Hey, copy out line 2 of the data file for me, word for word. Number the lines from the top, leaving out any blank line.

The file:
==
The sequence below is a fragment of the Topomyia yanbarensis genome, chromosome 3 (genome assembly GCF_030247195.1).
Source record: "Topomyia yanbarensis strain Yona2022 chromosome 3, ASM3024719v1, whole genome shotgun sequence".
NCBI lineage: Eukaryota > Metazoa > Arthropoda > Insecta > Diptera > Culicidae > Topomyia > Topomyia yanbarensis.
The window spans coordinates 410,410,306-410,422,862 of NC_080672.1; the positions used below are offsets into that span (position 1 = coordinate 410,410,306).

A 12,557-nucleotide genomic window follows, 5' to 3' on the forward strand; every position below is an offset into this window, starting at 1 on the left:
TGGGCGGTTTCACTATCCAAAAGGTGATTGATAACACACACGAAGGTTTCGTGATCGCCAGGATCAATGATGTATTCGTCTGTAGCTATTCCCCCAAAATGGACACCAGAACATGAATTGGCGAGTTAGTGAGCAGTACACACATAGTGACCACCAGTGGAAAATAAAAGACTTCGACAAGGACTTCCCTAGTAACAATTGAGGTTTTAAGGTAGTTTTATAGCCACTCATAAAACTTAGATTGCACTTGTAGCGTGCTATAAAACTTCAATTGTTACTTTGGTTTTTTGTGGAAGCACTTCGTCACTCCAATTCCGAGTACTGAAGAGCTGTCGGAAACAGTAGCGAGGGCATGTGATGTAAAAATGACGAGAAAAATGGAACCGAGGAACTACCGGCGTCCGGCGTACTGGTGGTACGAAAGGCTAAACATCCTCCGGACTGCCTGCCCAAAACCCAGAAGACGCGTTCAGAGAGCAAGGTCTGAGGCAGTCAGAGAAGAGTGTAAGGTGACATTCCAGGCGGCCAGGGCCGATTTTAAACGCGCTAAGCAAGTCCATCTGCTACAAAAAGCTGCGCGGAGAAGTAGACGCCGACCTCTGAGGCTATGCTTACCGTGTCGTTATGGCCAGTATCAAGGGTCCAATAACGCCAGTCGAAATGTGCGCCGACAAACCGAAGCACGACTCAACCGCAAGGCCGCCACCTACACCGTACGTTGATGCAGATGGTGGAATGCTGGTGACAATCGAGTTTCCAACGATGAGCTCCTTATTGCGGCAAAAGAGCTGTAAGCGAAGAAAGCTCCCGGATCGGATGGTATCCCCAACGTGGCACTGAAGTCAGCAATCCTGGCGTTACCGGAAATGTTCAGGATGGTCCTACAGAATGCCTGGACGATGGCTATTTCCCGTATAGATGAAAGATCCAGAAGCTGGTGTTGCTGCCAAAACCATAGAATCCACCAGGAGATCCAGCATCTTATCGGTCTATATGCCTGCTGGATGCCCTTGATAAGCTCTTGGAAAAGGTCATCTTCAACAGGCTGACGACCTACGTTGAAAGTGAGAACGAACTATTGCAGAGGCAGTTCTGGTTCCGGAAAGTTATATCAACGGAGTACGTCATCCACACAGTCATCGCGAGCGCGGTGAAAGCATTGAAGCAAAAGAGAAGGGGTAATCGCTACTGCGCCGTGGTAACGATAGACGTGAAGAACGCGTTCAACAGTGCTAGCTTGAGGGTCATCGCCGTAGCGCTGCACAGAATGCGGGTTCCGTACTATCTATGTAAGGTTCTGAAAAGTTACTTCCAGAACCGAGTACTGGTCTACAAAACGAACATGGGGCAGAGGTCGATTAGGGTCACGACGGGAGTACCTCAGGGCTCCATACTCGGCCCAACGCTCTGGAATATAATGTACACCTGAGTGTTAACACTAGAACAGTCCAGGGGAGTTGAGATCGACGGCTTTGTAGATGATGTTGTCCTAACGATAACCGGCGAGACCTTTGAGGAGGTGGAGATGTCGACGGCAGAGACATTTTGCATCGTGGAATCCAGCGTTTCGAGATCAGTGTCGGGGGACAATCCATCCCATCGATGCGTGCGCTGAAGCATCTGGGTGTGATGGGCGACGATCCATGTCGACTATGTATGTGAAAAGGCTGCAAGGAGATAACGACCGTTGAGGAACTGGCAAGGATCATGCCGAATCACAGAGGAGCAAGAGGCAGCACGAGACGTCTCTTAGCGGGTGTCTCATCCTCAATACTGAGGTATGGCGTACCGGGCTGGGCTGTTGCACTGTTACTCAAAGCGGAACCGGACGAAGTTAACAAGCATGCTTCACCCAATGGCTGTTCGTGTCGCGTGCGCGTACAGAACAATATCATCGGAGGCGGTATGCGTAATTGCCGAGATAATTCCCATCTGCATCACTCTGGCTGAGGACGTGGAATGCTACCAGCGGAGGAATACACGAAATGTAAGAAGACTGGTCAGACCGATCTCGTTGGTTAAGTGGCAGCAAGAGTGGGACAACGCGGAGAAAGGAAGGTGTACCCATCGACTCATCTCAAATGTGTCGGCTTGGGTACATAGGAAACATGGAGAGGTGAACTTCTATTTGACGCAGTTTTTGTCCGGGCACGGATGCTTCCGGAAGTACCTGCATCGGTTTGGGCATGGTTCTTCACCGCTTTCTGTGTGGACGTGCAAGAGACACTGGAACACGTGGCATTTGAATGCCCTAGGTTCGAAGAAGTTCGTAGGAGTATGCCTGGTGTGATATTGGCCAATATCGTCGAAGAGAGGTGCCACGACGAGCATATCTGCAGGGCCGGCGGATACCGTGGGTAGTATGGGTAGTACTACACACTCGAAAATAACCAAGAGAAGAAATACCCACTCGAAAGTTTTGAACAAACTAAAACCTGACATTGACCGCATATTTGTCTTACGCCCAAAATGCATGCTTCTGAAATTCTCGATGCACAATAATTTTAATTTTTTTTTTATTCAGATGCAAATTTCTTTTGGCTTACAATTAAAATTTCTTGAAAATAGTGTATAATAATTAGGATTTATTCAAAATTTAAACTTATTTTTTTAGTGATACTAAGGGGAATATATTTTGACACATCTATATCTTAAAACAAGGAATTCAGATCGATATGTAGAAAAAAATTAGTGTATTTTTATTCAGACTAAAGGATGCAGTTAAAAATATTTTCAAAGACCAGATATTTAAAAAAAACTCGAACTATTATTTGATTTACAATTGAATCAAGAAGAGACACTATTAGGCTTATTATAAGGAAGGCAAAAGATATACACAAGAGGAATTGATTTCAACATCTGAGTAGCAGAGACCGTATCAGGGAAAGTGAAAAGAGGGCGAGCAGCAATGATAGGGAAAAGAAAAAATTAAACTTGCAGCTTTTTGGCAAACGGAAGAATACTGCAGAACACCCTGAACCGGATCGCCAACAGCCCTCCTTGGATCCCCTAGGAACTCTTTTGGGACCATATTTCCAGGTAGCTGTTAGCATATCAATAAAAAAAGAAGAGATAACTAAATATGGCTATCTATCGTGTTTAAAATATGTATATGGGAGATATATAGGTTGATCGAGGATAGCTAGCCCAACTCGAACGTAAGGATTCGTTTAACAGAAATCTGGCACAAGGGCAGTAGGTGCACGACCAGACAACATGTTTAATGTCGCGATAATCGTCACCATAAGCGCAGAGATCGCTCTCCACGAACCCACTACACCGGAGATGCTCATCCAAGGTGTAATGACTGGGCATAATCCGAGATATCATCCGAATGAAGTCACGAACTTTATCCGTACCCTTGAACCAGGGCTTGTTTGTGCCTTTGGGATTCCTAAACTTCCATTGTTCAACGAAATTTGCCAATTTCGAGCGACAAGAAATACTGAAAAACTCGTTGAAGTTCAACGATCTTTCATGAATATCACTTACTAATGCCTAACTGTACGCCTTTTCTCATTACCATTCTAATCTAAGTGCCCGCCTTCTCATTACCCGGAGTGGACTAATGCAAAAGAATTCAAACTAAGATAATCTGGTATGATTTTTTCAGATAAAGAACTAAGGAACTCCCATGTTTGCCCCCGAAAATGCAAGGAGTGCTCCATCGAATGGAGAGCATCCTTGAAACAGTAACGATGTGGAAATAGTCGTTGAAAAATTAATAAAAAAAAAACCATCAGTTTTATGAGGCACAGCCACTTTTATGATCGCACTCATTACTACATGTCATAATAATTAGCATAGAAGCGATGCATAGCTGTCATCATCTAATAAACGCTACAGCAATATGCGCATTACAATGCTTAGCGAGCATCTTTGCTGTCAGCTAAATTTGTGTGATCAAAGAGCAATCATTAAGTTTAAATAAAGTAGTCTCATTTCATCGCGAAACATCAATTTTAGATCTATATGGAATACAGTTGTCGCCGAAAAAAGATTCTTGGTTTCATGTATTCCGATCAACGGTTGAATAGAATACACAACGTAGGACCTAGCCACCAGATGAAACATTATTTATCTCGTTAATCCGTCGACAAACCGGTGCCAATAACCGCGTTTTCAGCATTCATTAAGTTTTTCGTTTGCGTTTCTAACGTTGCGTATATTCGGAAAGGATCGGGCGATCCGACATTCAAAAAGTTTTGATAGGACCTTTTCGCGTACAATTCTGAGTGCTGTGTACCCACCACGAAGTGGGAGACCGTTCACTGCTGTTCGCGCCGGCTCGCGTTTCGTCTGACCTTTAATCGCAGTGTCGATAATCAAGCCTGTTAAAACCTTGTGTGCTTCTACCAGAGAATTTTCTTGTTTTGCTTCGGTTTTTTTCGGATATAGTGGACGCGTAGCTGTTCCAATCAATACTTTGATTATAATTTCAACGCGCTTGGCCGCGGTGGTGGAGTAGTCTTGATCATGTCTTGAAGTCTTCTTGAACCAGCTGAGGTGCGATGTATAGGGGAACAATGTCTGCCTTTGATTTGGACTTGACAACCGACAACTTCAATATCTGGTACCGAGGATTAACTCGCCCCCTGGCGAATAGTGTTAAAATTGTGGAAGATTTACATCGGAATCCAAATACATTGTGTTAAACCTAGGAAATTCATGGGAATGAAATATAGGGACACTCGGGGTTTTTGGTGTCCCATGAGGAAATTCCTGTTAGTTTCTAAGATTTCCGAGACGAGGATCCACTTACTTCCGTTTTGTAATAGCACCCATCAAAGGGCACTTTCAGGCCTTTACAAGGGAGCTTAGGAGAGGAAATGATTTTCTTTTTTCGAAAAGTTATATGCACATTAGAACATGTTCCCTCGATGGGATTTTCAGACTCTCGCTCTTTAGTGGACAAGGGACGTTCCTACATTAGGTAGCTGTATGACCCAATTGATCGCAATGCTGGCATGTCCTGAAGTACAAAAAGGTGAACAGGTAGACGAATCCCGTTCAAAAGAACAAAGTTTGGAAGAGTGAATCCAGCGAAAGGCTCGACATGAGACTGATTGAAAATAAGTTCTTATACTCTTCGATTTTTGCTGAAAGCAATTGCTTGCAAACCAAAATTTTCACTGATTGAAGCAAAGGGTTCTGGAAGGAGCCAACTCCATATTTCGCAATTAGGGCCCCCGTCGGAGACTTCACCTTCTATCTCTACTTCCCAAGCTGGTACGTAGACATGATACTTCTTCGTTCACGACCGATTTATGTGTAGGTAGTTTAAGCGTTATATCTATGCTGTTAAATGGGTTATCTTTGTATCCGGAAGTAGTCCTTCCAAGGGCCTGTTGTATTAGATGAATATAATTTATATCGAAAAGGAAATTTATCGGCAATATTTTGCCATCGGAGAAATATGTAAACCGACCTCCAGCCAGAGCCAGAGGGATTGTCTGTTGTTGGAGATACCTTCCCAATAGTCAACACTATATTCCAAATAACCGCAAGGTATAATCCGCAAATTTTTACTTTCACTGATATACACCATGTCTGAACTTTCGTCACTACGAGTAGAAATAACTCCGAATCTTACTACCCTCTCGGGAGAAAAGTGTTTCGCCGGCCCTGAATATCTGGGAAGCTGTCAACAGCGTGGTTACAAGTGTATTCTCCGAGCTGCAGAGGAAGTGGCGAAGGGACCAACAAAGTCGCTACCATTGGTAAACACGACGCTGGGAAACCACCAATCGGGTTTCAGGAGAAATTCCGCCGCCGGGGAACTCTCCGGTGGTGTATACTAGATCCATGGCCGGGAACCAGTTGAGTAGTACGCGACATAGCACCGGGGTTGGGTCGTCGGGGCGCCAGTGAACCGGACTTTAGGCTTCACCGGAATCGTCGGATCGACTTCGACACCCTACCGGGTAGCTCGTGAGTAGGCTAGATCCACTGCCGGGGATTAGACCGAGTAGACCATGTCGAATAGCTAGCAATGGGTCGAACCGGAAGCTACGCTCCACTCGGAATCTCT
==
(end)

Source record: "Topomyia yanbarensis strain Yona2022 chromosome 3, ASM3024719v1, whole genome shotgun sequence".